Through the Magnifying Glass: Rolling Stylometry for Collaborative Authorship

poster / demo / art installation
  1. 1. Maciej Eder

    Pedagogical University of Krakow, Institute of Polish Language - Polish Academy of Sciences

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Through the Magnifying Glass: Rolling Stylometry for Collaborative Authorship


Pedagogical University, Krakow, Poland; Institute of Polish Language, Polish Academy of Sciences


Paul Arthur, University of Western Sidney

Locked Bag 1797
Penrith NSW 2751
Paul Arthur

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rolling stylometry
authorship attribution
collaborative authorship
sequential analysis

classical studies
literary studies
stylistics and stylometry
authorship attribution / authority

This poster introduces a new stylometric method that combines supervised machine-learning classification with the idea of sequential analysis. Developed to assess mixed authorship, it can also be used as a magnifying glass to inspect works with an unclear stylometric signal.
Sequential analysis is a very attractive way of assessing linear phenomena. The concept of the moving window is particularly important to measure given elements in their sequential order. It has been introduced to stylometry and extended by van Dalen-Oskam and van Zundert in their study on the medieval Dutch poem titled ‘Roman van Walewein’ (van Dalen-Oskam and van Zundert, 2007). Other notable approaches to visualize stylistic shifts using moving windows include papers on Middle Dutch rhyme words (Kestemont, 2010), on three disputed English prose texts (Burrows, 2010), and on
The Tutor’s Story by Kingsley and Mallet approached with
t-tests (Hoover, 2011). Recently, Rolling Delta has been applied to examine collaborative works by Joseph Conrad and Ford Madox Ford (Rybicki et al., 2014).

The new stylometric method as discussed in this study is based on the above approaches. Its general idea is very simple: a text to be analyzed (e.g., an anonymous text to be attributed) is chunked into equal-size blocks (partially overlapping). Then, instead of attributing the text in its entirety, the goal is to perform an independent similarity test for each chunk, and to inspect the results as a sequence of ordered stylistic signals. Arguably, any classification method can be combined with this procedure. In the present study, support vector machines (SVM), nearest shrunken centroids (NSC), and Delta in its classical Burrowsian flavor have been used (Eder, 2015).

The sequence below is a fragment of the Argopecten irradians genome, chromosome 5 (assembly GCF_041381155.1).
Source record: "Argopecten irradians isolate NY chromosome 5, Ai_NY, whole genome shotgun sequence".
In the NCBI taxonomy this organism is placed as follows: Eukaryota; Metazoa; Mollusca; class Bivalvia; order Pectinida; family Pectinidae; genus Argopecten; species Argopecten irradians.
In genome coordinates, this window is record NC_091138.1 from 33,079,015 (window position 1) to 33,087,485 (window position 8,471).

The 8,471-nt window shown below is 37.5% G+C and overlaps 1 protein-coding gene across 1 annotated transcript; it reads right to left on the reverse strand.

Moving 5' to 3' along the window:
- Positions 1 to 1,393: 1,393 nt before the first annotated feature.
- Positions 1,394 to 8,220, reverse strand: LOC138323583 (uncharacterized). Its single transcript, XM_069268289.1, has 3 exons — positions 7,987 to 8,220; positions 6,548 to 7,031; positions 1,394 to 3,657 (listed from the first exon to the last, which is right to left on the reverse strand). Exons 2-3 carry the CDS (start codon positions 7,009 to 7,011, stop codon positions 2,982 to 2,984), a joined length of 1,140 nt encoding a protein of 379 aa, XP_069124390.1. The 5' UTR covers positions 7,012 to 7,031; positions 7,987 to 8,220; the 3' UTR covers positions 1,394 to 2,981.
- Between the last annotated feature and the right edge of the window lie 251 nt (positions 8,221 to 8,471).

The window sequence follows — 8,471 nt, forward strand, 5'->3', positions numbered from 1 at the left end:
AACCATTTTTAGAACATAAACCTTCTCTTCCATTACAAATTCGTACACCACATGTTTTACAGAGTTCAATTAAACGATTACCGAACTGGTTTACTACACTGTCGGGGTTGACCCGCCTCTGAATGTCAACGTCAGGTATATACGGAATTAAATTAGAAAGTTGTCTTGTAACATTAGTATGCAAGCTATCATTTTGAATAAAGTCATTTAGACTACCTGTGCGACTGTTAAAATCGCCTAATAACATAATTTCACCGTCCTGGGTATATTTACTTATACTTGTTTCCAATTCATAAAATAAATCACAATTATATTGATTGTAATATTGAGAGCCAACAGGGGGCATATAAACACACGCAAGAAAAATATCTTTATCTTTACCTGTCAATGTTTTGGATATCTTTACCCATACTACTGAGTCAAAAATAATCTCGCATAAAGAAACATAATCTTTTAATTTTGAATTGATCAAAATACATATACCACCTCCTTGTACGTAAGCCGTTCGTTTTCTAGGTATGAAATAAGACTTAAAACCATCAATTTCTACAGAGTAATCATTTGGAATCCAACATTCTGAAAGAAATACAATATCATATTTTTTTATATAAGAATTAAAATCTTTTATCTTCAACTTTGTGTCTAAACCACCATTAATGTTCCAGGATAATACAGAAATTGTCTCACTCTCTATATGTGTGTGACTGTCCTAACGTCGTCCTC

The method is designed to detect stylistic takeovers. An example is
The World’s Desire, a classic fantasy novel written collaboratively by Henry Rider Haggard and Andrew Lang in 1890. It is a story of the hero Odysseus, who returns home to Ithaca after his journey: instead of finding his home at peace, however, he is involved in several new adventures. The plot of the novel as well as its mythological background was set by Lang, while Haggard—the author of several appreciated adventure novels—contributed his imagination and style. It is assumed that Haggard reworked Lang’s drafts and actually wrote most of the novel except the first four chapters, which were written entirely by Lang.

An experiment involving a reference corpus of eight novels by Haggard and eight by Lang corroborates the hypothesis. In Figure 1, the results of the rolling technique in Delta flavor have been shown. When the novel in question is split into sequentially ordered chunks, one can easily observe its development and—more importantly—a stylistic takeover in the first part of the text. The break point takes place roughly after the fourth chapter.